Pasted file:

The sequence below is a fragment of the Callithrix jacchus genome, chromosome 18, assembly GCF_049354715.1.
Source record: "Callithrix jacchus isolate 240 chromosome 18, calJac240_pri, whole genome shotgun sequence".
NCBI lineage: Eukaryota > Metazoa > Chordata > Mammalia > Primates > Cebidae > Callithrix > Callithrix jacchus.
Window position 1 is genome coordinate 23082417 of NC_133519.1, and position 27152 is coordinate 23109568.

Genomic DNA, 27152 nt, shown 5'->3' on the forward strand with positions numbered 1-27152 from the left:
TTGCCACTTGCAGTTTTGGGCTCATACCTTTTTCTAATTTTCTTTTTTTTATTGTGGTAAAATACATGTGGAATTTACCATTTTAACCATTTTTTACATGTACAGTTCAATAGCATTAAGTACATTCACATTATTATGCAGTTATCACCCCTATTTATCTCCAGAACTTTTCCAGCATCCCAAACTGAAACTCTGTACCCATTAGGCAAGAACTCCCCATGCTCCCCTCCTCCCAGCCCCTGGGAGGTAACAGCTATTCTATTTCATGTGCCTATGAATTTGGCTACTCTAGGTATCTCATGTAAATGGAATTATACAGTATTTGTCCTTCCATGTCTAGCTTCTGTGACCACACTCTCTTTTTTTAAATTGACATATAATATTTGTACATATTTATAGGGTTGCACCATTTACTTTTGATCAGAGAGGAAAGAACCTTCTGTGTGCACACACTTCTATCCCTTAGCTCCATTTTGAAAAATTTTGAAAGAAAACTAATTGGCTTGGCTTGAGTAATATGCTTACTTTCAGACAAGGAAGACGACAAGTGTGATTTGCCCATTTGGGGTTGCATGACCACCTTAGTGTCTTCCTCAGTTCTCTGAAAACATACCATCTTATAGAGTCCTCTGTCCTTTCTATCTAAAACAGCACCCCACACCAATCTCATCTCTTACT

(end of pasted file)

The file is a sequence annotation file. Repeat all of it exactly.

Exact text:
The sequence below is a fragment of the Callithrix jacchus genome, chromosome 18, assembly GCF_049354715.1.
Source record: "Callithrix jacchus isolate 240 chromosome 18, calJac240_pri, whole genome shotgun sequence".
NCBI lineage: Eukaryota > Metazoa > Chordata > Mammalia > Primates > Cebidae > Callithrix > Callithrix jacchus.
Window position 1 is genome coordinate 23082417 of NC_133519.1, and position 27152 is coordinate 23109568.

Genomic DNA, 27152 nt, shown 5'->3' on the forward strand with positions numbered 1-27152 from the left:
TTGCCACTTGCAGTTTTGGGCTCATACCTTTTTCTAATTTTCTTTTTTTTATTGTGGTAAAATACATGTGGAATTTACCATTTTAACCATTTTTTACATGTACAGTTCAATAGCATTAAGTACATTCACATTATTATGCAGTTATCACCCCTATTTATCTCCAGAACTTTTCCAGCATCCCAAACTGAAACTCTGTACCCATTAGGCAAGAACTCCCCATGCTCCCCTCCTCCCAGCCCCTGGGAGGTAACAGCTATTCTATTTCATGTGCCTATGAATTTGGCTACTCTAGGTATCTCATGTAAATGGAATTATACAGTATTTGTCCTTCCATGTCTAGCTTCTGTGACCACACTCTCTTTTTTTAAATTGACATATAATATTTGTACATATTTATAGGGTTGCACCATTTACTTTTGATCAGAGAGGAAAGAACCTTCTGTGTGCACACACTTCTATCCCTTAGCTCCATTTTGAAAAATTTTGAAAGAAAACTAATTGGCTTGGCTTGAGTAATATGCTTACTTTCAGACAAGGAAGACGACAAGTGTGATTTGCCCATTTGGGGTTGCATGACCACCTTAGTGTCTTCCTCAGTTCTCTGAAAACATACCATCTTATAGAGTCCTCTGTCCTTTCTATCTAAAACAGCACCCCACACCAATCTCATCTCTTACT